Out of Sorts

 Let me just say up front, if I’d had a blue collar job, ideally, it would have been the unpacking end of corporate re-locations. So in short, I was in very good sorts last week helping my daughter and her husband move into their new home in Raleigh, NC after four years overseas in Frankfurt, Germany and Shanghai, China. It took the wonderful moving company two days to unload over 350 boxed and custom-containerized items. My job was to check off each item on a “bingo” sheet as it came off the truck. It wasn’t until the second day that I could finally yell “bingo” because I’d checked off all the items in an entire column. At the end, we could account for all but two boxes supposedly containing toys and ornaments. Eventually they’ll probably resurface in the garage, but likely won’t be missed if they don’t.

Karen’s job was to direct the movers where to put every item – garage, office, living room, dining room, kitchen, bedrooms, bonus room. Ah, the bonus room…if there wasn’t an obvious destination for an item, it was assigned to the bonus room. At different times on Saturday, both my son-in-law Kevin and I opened the bonus room door. Each with the same response. We stood speechless before a pathless room filled wall to wall with furniture and boxes then simply closed the door and walked away. It was too much to deal with.

On Monday a small pathway meandered between some of the boxes as Kevin and I waded deeper and deeper into the sea of stuff needing to be sorted. By the end of the afternoon, every box had been opened and sorted through. Many items had been reassigned to attic space under the eaves, seasonal clothes to bedroom closets, or, best of all, the thrift store. Yet mounds of stuff were still stacked everywhere. Physically, we were tired after five days of hard work. Emotionally, we talked of  feeling a little out of sorts; feeling a combination of delight and despair, like the discovery excitement of Christmas mixed with the sinking feeling one gets watching TLC’s reality show “Hoarding: Buried Alive”. So much stuff, so many decisions.

Almost forty years ago I made three similar international moves with my family when we lived overseas for five years in Spain and England. With each move there was time, after all the boxes were empty and the house put in order, that I felt out of sorts. My husband had his work that occupied his day, the children had school and their growing circles of friends, but I was left at home to forge a new life in a strange new world. While I learned to negotiate life in each new community, ultimately, unpacking a new life had to do with making new friends. Last week, my grandson Nate measured the success of his school day, not by what he’s learned, but by the latest addition of a new friend. I could relate.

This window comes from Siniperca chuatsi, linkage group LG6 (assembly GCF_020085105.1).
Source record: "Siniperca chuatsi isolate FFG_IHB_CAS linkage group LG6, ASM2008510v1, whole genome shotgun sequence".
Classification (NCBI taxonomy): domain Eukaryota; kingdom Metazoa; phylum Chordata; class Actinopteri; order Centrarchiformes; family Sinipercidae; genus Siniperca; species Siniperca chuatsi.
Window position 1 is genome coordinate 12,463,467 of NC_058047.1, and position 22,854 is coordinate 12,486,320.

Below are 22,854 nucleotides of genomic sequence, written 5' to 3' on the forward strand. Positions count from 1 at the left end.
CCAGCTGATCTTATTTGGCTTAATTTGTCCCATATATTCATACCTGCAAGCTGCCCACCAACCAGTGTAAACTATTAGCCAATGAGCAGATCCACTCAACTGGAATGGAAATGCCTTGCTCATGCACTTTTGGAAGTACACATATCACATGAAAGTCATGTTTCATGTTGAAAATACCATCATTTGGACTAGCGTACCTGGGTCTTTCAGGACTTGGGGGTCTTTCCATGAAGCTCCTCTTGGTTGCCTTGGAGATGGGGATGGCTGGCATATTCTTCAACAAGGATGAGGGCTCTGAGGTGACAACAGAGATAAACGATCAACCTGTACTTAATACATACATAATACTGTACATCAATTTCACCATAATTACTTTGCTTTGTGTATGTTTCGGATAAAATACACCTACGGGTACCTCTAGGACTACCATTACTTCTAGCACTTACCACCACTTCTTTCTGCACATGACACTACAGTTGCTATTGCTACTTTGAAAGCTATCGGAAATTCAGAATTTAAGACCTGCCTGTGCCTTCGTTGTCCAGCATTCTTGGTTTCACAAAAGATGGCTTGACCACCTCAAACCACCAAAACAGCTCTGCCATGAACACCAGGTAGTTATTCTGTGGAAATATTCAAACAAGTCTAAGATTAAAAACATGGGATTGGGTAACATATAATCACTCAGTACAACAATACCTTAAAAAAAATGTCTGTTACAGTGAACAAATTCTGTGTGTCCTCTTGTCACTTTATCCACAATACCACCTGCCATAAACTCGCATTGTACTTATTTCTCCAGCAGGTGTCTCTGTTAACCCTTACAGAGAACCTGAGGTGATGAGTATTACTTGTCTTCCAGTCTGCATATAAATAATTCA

I could unpack innumerable boxes, organize the mounds of stuff we’d shipped, settle into our latest new house, and successfully navigate around a new area, but a new place didn’t become home until I’d also unpacked a few new friends.  They were my “bingo” for being out of sorts.

What major moves have you made in your life? What was your delight/despair experience in unpacking? Did you feel out of sorts? What was that about? What was your “bingo” ? Metaphorically, are you making a move in your life now that is not geographical? How is it similar/dissimilar to a geographic re-location? What new “bingo” awaits you?

Looking forward to your comments.

PS – My favorite part of unpacking was throwing empty boxes and packing paper over the upstairs balcony railing to the entryway floor below. I would have loved sharing this experience with my grandsons, but my daughter, rightly, would never have forgiven me.

8 comments to Out of Sorts

  • Kris Mouton

    Hi Lynne,
    I so enjoy reading your blogs. You are so gifted!
    I really relate to this morning’s subject, “moving”.
    I am making a geographical move this coming September. Charlie and I will be married and living in Maryland, driving across country on 9/11.
    We have been fixing up the house making room for us both!
    I love seeing the transformation and getting it ready for my arrival. But I’m scared too. It’s a huge change in my life. I will be leaving my job of 32 years. I will also have to re-create myself on the “right” coast job & otherwise. I will miss my family but my son most of all. He is living with his girlfriend, working and just busy creating his path.
    I have anxiety and I use prayer to ease it – it helps!
    Sometimes, I feel that this train has traveled much too far for me to turn around! Financially, it is much easier to live in Maryland compared to Los Angeles. I have more opportunities regarding work in Maryland and a new sense of freedom that I think comes from being without my family – there are “good things” about not living too close to family, even though I love them very much!